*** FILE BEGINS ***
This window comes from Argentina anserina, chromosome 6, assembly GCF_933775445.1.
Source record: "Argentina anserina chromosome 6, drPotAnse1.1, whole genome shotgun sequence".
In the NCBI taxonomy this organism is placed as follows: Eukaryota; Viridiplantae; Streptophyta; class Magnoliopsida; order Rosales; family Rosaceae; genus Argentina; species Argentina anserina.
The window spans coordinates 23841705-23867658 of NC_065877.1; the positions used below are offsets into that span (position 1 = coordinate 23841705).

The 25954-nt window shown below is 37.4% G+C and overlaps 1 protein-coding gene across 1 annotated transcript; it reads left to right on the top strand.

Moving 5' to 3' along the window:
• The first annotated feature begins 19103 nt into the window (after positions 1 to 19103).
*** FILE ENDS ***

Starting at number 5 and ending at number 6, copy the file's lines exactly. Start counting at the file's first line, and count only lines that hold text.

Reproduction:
The 25954-nt window shown below is 37.4% G+C and overlaps 1 protein-coding gene across 1 annotated transcript; it reads left to right on the top strand.

Moving 5' to 3' along the window: